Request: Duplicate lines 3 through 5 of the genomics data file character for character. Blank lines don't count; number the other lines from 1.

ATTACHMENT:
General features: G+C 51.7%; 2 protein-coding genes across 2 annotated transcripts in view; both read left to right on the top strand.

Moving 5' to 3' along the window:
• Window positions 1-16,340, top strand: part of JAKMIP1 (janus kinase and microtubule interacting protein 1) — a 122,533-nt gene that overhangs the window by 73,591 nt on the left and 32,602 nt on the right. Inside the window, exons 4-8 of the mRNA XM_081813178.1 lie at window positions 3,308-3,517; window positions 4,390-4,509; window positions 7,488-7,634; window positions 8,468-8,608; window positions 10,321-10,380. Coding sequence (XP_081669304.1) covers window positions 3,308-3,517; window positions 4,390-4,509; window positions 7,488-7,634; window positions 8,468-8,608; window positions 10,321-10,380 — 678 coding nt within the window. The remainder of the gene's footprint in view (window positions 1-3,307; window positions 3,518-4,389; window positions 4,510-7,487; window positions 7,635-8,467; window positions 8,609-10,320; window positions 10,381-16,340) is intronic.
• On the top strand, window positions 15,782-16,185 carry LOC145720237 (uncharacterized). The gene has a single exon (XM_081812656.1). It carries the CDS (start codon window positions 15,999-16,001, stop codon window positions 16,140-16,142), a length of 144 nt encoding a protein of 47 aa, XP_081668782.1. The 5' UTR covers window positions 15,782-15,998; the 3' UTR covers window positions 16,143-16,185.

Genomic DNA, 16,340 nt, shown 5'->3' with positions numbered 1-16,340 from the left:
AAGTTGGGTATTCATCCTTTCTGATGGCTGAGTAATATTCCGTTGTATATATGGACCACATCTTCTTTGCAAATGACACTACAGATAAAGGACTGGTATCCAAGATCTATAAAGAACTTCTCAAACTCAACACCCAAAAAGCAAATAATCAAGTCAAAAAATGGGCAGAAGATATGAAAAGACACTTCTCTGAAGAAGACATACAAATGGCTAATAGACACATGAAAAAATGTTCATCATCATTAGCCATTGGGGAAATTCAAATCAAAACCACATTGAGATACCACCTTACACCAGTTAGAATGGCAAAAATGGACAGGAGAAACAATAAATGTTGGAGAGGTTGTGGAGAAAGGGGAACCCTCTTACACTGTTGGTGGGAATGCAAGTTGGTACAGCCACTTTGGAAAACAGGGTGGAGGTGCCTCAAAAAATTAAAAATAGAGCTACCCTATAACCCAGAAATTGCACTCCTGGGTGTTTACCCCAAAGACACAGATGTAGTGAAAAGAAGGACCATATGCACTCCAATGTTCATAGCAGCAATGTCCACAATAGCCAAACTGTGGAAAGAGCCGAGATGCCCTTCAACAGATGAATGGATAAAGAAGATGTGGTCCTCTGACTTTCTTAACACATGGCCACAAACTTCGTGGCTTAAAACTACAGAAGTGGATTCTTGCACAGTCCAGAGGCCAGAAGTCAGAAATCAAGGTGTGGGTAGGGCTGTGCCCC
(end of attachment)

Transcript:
• Window positions 1-16,340, top strand: part of JAKMIP1 (janus kinase and microtubule interacting protein 1) — a 122,533-nt gene that overhangs the window by 73,591 nt on the left and 32,602 nt on the right. Inside the window, exons 4-8 of the mRNA XM_081813178.1 lie at window positions 3,308-3,517; window positions 4,390-4,509; window positions 7,488-7,634; window positions 8,468-8,608; window positions 10,321-10,380. Coding sequence (XP_081669304.1) covers window positions 3,308-3,517; window positions 4,390-4,509; window positions 7,488-7,634; window positions 8,468-8,608; window positions 10,321-10,380 — 678 coding nt within the window. The remainder of the gene's footprint in view (window positions 1-3,307; window positions 3,518-4,389; window positions 4,510-7,487; window positions 7,635-8,467; window positions 8,609-10,320; window positions 10,381-16,340) is intronic.
• On the top strand, window positions 15,782-16,185 carry LOC145720237 (uncharacterized). The gene has a single exon (XM_081812656.1). It carries the CDS (start codon window positions 15,999-16,001, stop codon window positions 16,140-16,142), a length of 144 nt encoding a protein of 47 aa, XP_081668782.1. The 5' UTR covers window positions 15,782-15,998; the 3' UTR covers window positions 16,143-16,185.

Genomic DNA, 16,340 nt, shown 5'->3' with positions numbered 1-16,340 from the left: